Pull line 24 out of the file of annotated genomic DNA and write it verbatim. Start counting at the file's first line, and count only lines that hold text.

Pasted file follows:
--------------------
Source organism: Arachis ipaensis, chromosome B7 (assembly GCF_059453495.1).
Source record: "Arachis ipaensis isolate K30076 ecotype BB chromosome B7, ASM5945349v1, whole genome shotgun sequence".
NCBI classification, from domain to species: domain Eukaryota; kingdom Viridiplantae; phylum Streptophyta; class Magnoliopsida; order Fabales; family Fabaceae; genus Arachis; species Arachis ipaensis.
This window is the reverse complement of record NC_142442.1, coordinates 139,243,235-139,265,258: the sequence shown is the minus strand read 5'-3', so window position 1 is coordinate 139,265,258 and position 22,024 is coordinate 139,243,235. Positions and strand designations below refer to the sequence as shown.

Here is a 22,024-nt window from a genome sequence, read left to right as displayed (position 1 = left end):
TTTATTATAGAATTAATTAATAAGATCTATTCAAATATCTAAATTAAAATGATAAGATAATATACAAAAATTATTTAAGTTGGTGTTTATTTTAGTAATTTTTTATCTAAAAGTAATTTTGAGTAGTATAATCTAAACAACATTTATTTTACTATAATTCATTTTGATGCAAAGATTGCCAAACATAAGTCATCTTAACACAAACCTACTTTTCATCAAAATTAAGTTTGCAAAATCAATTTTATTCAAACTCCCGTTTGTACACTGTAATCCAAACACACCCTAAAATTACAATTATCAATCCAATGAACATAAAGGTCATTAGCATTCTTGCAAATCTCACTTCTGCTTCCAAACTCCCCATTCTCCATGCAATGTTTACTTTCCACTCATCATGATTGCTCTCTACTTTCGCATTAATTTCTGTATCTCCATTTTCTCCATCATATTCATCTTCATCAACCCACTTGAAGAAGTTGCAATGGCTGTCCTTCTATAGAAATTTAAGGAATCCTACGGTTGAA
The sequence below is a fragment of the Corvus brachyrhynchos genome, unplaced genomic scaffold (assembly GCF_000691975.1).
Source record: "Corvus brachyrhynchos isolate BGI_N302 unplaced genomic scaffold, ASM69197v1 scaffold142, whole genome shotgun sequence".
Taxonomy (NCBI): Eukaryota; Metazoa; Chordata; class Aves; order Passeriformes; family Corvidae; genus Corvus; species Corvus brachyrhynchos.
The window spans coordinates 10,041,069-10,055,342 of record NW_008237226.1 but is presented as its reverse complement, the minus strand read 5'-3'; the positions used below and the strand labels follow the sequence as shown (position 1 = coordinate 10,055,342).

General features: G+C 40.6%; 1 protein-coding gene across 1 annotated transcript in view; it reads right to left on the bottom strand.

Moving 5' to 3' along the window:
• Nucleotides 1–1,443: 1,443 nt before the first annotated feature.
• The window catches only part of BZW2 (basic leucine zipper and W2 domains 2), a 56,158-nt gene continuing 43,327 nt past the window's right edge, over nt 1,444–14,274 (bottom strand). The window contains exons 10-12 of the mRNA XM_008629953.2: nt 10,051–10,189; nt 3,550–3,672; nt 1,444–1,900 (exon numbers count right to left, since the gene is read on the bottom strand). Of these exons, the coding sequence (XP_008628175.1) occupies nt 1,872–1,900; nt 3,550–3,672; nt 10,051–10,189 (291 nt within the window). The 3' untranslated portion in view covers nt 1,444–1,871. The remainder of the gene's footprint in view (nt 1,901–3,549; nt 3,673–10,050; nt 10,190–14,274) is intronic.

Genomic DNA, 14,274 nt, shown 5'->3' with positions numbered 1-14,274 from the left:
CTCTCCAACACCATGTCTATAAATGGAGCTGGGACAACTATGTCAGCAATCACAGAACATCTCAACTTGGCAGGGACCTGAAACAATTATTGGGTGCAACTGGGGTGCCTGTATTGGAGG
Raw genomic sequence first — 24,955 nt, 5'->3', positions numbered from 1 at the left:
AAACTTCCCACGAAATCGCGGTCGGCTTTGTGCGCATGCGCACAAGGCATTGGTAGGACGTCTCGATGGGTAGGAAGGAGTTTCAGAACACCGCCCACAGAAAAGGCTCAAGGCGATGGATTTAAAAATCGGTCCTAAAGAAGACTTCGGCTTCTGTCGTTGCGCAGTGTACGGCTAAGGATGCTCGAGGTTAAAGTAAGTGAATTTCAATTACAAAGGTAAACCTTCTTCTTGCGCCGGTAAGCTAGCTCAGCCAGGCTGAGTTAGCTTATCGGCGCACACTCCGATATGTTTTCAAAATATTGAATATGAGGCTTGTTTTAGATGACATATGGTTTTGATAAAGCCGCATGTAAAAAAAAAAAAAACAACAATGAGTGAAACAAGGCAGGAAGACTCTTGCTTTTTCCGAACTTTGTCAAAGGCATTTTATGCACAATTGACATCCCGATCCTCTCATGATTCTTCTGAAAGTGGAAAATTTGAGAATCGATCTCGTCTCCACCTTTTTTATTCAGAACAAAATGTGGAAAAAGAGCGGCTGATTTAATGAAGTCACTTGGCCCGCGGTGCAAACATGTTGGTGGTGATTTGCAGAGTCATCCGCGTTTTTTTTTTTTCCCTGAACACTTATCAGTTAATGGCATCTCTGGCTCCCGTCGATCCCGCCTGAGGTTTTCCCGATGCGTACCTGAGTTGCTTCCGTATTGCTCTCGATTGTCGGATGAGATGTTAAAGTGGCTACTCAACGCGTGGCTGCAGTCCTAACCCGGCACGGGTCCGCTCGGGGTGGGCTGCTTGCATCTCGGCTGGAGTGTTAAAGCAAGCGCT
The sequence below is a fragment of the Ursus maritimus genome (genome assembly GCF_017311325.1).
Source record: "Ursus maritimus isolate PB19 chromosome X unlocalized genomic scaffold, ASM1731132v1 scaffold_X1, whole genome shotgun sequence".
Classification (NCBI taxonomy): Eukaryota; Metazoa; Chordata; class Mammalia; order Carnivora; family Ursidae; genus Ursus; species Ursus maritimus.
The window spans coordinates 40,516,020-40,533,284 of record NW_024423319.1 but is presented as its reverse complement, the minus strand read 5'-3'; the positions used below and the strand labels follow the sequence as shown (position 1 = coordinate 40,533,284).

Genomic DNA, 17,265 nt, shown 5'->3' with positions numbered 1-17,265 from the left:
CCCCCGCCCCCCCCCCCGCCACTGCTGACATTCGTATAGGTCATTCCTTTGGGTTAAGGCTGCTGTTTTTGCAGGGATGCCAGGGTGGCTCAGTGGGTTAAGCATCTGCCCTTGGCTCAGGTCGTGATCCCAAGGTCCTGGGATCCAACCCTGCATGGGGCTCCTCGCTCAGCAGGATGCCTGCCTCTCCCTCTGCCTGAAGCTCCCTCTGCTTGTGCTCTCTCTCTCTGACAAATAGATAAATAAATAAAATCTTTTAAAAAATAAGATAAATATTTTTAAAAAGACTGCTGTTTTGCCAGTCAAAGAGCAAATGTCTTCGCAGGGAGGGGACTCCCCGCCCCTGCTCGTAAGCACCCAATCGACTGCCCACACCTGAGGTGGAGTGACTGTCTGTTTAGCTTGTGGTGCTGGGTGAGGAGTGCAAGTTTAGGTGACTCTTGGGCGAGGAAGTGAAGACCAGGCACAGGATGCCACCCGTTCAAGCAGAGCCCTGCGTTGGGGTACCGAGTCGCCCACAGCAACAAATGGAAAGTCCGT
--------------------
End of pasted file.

CCCCCGCCCCCCCCCCCGCCACTGCTGACATTCGTATAGGTCATTCCTTTGGGTTAAGGCTGCTGTTTTTGCAGGGATGCCAGGGTGGCTCAGTGGGTTAAGCATCTGCCCTTGGCTCAGGTCGTGATCCCAAGGTCCTGGGATCCAACCCTGCATGGGGCTCCTCGCTCAGCAGGATGCCTGCCTCTCCCTCTGCCTGAAGCTCCCTCTGCTTGTGCTCTCTCTCTCTGACAAATAGATAAATAAATAAAATCTTTTAAAAAATAAGATAAATATTTTTAAAAAGACTGCTGTTTTGCCAGTCAAAGAGCAAATGTCTTCGCAGGGAGGGGACTCCCCGCCCCTGCTCGTAAGCACCCAATCGACTGCCCACACCTGAGGTGGAGTGACTGTCTGTTTAGCTTGTGGTGCTGGGTGAGGAGTGCAAGTTTAGGTGACTCTTGGGCGAGGAAGTGAAGACCAGGCACAGGATGCCACCCGTTCAAGCAGAGCCCTGCGTTGGGGTACCGAGTCGCCCACAGCAACAAATGGAAAGTCCGT